Dr Jaqui Turner of the History Department, who recently advised the Suffrage exhibition in Parliament, will speak on early female MPs alongside a recreation of her Nancy Astor exhibit informed by the University’s extensive archive.
This trail will cover the gate lodges before moving on to describe the background to the Temporary Office Buildings, the Citadel and more recent development of the Earley Gate by the University (Agriculture, Psychology etc), and ending at the site of the Victorian house, Erlegh Park, and the nearby ice house. (Photo from University Special Collections)
Please return to this page in nearer the time for more details and booking information.
Members of The Friends have once again contributed generously to this popular event. Bring a picnic to the lovely London Rd campus, be entertained by the student band and dancers or help out at our stall. All welcome and an excellent family day out.
Members Dr John Grainger and Ian Burn will give a talk on the heritage trails created for The Friends’ 90th anniversary celebrations in 2017. There will be an accompanying exhibition and tea. Full details and booking form have been sent to members.
University choirs (Campus Voices, Academic Voices, and Chamber Choir, plus the Institute of Education’s Universal Voices children’s choir) will be performing in an advent concert on Thursday 7 December, at Christ Church (Christchurch Road, Reading, RG2 7AJ). The concert is free, but there will be a retiring collection for Nordoff Robbins, a music therapy charity. All welcome.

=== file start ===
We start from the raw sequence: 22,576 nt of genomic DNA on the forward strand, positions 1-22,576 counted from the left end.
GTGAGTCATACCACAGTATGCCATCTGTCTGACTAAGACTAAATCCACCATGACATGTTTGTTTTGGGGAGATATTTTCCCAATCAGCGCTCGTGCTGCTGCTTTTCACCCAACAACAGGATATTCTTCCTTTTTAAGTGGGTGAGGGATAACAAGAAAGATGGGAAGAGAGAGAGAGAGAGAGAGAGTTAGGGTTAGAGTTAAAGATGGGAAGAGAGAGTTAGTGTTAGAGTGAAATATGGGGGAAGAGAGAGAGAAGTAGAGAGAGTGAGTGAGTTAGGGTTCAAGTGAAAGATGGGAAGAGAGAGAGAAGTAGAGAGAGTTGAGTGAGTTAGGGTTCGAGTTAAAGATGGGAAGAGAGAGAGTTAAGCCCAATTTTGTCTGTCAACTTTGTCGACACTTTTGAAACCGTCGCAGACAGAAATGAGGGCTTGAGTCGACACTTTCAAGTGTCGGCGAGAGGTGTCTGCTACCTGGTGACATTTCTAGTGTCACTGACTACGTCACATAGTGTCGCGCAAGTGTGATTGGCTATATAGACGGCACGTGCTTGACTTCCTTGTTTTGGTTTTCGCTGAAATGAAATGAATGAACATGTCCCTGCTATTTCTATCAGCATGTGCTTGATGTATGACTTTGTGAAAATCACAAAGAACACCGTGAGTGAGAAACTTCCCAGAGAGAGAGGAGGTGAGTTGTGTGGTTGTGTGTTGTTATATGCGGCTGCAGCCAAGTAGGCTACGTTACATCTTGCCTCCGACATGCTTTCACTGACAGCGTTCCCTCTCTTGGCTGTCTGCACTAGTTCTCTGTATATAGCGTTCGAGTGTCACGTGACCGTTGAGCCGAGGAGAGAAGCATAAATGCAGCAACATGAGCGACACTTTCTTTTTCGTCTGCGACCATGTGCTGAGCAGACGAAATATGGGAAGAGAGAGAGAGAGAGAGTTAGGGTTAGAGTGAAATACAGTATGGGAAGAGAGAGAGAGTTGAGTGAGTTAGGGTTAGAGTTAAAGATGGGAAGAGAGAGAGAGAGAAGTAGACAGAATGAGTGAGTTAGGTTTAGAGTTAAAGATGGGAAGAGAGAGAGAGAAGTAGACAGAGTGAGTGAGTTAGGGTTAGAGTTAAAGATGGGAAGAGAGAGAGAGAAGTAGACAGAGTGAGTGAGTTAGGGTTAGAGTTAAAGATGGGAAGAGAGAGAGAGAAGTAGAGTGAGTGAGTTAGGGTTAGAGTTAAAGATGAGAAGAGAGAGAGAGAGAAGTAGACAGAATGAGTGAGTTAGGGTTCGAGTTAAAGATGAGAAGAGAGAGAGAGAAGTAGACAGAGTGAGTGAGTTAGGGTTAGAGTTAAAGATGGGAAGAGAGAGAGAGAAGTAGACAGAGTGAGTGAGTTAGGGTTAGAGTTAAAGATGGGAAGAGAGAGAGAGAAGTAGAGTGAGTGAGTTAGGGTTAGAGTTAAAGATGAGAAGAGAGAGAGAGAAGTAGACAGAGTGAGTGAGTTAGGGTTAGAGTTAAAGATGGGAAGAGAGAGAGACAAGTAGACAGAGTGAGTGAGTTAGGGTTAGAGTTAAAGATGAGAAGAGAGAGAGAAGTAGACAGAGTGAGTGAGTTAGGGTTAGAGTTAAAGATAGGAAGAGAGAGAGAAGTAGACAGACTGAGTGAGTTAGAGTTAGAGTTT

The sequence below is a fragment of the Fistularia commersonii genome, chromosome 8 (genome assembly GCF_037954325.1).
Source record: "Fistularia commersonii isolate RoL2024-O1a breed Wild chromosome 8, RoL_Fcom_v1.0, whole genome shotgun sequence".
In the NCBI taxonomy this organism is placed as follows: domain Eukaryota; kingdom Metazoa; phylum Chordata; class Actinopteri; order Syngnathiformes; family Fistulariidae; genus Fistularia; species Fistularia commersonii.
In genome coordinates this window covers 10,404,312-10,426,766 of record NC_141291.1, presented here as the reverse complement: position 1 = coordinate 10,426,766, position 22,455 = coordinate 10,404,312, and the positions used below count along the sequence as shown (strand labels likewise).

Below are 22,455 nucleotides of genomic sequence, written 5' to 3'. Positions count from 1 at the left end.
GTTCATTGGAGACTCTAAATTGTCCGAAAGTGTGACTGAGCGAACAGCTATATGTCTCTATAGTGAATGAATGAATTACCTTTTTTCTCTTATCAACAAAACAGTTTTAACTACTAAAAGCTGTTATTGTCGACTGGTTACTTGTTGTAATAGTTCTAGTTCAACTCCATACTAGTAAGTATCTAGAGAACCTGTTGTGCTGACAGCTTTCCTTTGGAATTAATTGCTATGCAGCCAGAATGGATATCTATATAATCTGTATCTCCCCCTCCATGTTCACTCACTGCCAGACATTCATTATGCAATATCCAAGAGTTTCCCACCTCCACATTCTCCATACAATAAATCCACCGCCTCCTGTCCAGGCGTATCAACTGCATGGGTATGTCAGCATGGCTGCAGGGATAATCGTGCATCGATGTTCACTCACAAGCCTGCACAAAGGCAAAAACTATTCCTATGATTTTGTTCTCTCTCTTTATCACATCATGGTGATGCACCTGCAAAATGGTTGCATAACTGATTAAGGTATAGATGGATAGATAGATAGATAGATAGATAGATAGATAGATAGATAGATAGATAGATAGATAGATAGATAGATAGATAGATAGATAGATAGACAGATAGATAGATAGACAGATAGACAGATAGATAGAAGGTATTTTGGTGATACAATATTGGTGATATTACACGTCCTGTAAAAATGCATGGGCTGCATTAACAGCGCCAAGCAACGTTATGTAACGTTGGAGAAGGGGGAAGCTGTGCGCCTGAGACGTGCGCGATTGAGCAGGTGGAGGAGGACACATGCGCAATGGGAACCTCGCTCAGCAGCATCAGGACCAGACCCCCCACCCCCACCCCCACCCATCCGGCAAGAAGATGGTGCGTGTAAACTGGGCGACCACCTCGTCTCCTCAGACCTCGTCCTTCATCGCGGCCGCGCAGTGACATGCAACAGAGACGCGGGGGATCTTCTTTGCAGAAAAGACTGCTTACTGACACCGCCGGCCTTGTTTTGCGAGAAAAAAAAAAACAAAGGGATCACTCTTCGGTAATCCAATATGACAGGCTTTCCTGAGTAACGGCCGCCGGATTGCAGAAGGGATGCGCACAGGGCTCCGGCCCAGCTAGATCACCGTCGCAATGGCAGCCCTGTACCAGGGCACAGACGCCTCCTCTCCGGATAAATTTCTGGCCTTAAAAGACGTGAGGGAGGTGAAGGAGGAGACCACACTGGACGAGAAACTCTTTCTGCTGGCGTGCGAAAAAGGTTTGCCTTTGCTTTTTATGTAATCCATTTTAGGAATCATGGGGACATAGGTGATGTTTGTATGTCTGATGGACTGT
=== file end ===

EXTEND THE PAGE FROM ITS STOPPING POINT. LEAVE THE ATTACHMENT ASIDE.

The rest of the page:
The Big Band have their annual Swing Ball taking place on Saturday 25 November. This promises to be a great evening, with fantastic entertainment from the University Big Band and Reading Boys School Big Band, plus a swing dance taster session and performances from the University Swing Dance Society. This event has sold out in the past, so you are advised to book tickets in advance as soon as possible.
Inspired by Reading’s Victorian Turbine, All of a Twist is an exhibition of the science and technology of twisty-turny stuff under, on, above and beside Reading’s rivers. Thermals, tornados, whirlpools, watermills, willow, spirogyra, towrope, wool, DNA and turbines have all affected Reading, its river dwellers, monks, red kites and now us one way or another.
Advised by Reading-based scientists, most from the University, local charity RG Spaces is mounting this exhibition at the Turbine House on the River Kennet courtesy Reading Museum.
A special viewing for members of Friends of the University & their guests will be held on 6 Sept.
Please arrive ...